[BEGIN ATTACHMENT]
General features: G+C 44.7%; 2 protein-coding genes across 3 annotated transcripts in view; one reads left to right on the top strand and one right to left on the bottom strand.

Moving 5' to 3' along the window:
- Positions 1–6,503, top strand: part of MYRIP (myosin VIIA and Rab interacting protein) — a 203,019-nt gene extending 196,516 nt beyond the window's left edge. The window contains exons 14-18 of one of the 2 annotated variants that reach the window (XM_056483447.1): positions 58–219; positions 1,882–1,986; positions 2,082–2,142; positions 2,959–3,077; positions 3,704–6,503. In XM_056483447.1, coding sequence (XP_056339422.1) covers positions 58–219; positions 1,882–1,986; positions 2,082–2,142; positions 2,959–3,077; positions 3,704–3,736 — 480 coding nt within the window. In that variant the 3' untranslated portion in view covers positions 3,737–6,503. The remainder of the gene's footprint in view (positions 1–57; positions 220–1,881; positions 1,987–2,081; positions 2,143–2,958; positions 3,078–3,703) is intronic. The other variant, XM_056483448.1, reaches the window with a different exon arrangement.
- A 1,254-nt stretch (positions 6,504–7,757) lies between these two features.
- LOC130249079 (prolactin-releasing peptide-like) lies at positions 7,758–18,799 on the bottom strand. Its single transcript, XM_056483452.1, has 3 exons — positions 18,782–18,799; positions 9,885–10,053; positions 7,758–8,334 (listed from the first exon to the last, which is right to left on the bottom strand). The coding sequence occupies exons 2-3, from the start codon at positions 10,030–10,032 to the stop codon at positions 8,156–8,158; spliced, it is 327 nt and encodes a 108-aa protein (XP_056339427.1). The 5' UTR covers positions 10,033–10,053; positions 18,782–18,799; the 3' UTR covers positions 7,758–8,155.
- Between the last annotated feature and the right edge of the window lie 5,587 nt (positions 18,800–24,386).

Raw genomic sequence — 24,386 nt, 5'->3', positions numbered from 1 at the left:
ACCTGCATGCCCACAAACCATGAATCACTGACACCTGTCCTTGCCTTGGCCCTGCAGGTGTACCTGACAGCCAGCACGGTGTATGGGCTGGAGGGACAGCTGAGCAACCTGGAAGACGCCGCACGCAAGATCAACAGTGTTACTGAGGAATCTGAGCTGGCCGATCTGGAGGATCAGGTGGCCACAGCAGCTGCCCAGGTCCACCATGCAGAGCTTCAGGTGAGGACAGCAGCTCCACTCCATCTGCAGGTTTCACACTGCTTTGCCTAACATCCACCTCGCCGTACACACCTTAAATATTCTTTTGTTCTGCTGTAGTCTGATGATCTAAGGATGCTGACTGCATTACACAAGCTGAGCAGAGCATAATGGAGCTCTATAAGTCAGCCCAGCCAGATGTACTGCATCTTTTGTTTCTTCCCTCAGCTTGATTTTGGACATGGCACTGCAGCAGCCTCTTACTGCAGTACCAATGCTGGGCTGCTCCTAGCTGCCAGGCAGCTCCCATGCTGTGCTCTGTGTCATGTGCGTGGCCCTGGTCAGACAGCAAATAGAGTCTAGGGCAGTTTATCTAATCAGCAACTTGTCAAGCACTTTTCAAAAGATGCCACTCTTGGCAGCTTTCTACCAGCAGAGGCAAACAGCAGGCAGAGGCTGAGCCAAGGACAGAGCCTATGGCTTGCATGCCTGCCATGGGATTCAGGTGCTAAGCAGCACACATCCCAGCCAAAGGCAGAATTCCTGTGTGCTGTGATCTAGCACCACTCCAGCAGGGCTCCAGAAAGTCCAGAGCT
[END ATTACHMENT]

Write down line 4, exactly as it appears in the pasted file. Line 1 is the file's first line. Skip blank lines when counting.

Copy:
- A 1,254-nt stretch (positions 6,504–7,757) lies between these two features.